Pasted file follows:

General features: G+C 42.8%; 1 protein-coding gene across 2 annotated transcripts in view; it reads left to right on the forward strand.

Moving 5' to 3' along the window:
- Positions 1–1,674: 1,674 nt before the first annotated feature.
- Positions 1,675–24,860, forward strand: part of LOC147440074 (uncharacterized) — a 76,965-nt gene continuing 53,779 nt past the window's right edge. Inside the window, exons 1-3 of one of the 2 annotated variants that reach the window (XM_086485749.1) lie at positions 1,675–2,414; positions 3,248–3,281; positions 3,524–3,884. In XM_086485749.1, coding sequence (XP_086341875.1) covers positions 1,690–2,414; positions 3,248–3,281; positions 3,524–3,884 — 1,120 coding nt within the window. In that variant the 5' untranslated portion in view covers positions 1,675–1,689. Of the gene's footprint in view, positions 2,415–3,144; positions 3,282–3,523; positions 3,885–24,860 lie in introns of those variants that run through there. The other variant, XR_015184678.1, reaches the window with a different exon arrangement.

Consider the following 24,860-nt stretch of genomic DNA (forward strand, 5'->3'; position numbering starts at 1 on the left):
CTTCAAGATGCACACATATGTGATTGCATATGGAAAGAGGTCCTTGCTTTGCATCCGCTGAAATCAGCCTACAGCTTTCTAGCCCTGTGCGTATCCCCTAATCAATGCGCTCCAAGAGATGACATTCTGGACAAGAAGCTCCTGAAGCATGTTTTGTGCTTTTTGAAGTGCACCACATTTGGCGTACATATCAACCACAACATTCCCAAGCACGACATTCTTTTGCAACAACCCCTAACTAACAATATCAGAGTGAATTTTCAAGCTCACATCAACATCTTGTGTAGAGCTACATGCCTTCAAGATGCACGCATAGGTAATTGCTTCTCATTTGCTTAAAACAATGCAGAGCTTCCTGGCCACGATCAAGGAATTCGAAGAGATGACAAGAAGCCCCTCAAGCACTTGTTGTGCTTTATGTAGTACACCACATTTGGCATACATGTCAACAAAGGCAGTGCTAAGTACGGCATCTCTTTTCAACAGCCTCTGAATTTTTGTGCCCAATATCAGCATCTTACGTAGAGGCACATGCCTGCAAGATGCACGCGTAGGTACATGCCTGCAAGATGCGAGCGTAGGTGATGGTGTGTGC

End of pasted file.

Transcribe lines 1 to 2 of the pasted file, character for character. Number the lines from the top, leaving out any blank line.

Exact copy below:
General features: G+C 42.8%; 1 protein-coding gene across 2 annotated transcripts in view; it reads left to right on the forward strand.

Moving 5' to 3' along the window: